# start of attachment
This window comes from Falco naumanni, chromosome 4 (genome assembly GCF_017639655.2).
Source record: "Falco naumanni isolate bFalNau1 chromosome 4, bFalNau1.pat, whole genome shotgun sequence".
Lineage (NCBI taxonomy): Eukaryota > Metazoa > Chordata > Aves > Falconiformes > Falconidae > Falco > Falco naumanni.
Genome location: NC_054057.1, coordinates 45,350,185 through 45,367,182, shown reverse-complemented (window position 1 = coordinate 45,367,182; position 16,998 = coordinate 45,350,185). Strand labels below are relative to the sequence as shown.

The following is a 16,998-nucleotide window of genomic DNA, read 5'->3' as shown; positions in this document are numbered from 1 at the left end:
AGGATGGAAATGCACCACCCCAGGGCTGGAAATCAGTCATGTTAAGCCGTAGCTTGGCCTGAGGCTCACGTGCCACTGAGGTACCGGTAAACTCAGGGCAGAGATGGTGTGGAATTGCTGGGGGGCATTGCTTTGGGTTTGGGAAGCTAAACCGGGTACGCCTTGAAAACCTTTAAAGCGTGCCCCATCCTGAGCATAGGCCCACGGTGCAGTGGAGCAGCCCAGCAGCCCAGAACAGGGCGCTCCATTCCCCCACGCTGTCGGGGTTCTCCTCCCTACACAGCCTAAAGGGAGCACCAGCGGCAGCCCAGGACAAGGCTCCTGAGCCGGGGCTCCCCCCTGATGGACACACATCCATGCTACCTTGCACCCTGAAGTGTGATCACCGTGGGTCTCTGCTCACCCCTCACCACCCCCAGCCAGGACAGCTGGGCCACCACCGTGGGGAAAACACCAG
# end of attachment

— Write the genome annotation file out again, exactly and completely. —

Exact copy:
This window comes from Falco naumanni, chromosome 4 (genome assembly GCF_017639655.2).
Source record: "Falco naumanni isolate bFalNau1 chromosome 4, bFalNau1.pat, whole genome shotgun sequence".
Lineage (NCBI taxonomy): Eukaryota > Metazoa > Chordata > Aves > Falconiformes > Falconidae > Falco > Falco naumanni.
Genome location: NC_054057.1, coordinates 45,350,185 through 45,367,182, shown reverse-complemented (window position 1 = coordinate 45,367,182; position 16,998 = coordinate 45,350,185). Strand labels below are relative to the sequence as shown.

The following is a 16,998-nucleotide window of genomic DNA, read 5'->3' as shown; positions in this document are numbered from 1 at the left end:
AGGATGGAAATGCACCACCCCAGGGCTGGAAATCAGTCATGTTAAGCCGTAGCTTGGCCTGAGGCTCACGTGCCACTGAGGTACCGGTAAACTCAGGGCAGAGATGGTGTGGAATTGCTGGGGGGCATTGCTTTGGGTTTGGGAAGCTAAACCGGGTACGCCTTGAAAACCTTTAAAGCGTGCCCCATCCTGAGCATAGGCCCACGGTGCAGTGGAGCAGCCCAGCAGCCCAGAACAGGGCGCTCCATTCCCCCACGCTGTCGGGGTTCTCCTCCCTACACAGCCTAAAGGGAGCACCAGCGGCAGCCCAGGACAAGGCTCCTGAGCCGGGGCTCCCCCCTGATGGACACACATCCATGCTACCTTGCACCCTGAAGTGTGATCACCGTGGGTCTCTGCTCACCCCTCACCACCCCCAGCCAGGACAGCTGGGCCACCACCGTGGGGAAAACACCAG